There is a track record of peace and assurance the child has in their parent from past experiences.
Trials have many benefits if you allow yourself to step outside the worldly thinking of trial equals bad and focus on the bigger picture for them.
A trial, if you allow it, will ultimately produce in you: joy, faith, peace, perseverance, a deeper trust, and a stronger relationship with God.
Paul wasn’t saying to count trials as joy because God doesn’t care or wants you to suffer.
We know Paul went through an abundance of trials.
But he ultimately knew that they had the potential to produce something so valuable in the heart of a believer.
Think about a ruby, most people know rubies are very precious and rare, in the Bible, they are more talked about than diamonds.
But most people don’t know how rubies are formed.
You may think they just appear in the dirt underground if you search hard enough.
While that may be true, it doesn’t explain the formation of rubies.
Rubies are formed when great heat and pressure are applied to the original materials into a hard mineral.
This is a true transformation.
A beautiful ruby is produced from immense pressure.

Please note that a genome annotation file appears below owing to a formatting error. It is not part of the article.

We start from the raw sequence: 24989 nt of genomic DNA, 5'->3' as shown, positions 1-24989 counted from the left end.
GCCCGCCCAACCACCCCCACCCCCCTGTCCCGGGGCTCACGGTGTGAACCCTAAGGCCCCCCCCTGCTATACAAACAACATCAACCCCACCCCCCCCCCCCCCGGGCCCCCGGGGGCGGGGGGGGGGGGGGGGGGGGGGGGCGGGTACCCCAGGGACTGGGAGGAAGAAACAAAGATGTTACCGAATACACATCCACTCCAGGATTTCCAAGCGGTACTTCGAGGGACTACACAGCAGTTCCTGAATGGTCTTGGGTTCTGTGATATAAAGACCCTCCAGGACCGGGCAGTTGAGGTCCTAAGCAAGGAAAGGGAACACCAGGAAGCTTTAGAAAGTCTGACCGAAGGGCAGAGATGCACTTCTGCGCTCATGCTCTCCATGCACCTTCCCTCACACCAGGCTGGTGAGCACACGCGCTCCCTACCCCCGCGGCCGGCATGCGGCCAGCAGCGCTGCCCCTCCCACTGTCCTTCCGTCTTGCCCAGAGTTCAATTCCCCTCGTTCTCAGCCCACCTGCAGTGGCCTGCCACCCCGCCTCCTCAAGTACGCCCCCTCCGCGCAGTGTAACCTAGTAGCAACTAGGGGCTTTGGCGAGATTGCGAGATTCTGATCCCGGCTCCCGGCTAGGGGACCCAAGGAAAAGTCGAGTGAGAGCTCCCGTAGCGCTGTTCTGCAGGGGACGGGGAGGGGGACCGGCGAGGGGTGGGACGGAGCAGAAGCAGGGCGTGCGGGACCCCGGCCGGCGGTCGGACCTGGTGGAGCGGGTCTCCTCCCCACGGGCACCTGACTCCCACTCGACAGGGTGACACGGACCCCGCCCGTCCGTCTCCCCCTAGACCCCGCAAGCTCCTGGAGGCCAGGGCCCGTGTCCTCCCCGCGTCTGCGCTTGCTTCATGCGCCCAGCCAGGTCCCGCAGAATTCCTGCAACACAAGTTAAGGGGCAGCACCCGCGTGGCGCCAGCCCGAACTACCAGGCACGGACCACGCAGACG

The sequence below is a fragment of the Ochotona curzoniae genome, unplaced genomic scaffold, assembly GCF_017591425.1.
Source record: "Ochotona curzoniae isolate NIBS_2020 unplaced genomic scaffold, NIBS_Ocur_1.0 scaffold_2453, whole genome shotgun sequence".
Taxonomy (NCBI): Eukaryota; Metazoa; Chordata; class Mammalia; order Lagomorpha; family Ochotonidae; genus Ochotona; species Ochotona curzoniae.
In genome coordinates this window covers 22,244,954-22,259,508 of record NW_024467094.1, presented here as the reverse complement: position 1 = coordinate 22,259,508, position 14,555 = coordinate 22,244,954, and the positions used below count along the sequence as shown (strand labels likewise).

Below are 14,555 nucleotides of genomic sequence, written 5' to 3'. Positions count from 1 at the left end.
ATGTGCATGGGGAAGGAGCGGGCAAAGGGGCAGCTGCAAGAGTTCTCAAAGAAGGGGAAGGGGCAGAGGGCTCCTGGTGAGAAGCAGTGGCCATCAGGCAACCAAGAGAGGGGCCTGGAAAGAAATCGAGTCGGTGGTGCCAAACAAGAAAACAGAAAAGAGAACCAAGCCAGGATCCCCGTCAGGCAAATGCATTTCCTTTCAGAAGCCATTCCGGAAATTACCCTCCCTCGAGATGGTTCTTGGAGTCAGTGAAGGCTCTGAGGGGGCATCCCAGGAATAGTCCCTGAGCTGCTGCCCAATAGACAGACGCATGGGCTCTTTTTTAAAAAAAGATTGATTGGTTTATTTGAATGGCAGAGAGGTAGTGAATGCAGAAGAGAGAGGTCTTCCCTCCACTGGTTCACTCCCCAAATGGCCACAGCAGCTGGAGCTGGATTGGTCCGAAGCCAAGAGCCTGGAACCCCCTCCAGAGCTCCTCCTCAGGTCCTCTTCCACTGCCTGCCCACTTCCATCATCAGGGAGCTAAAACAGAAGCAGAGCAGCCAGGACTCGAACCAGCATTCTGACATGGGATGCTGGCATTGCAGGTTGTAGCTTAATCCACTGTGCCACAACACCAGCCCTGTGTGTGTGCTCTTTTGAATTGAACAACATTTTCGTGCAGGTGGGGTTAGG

And so is the peace that surpasses all understanding.
“God blesses those who patiently endure testing and temptation. Afterward they will receive the crown of life that God has promised to those who love Him.” – James 1:12
So we too must go through the pressures and fiery trials of life to draw us closer to God.
And look more and more like Christ, the ultimate transformation.
Do you see more clearly now the necessity of trials and what it produces?
It creates something so precious and invaluable in us, just like a ruby.
I love how God has lessons in nature to teach His children.
That is how much He loves us, that He created life lessons in creation all around us.
We don’t always need “experts” to tell us…sometimes we just need to go for a walk.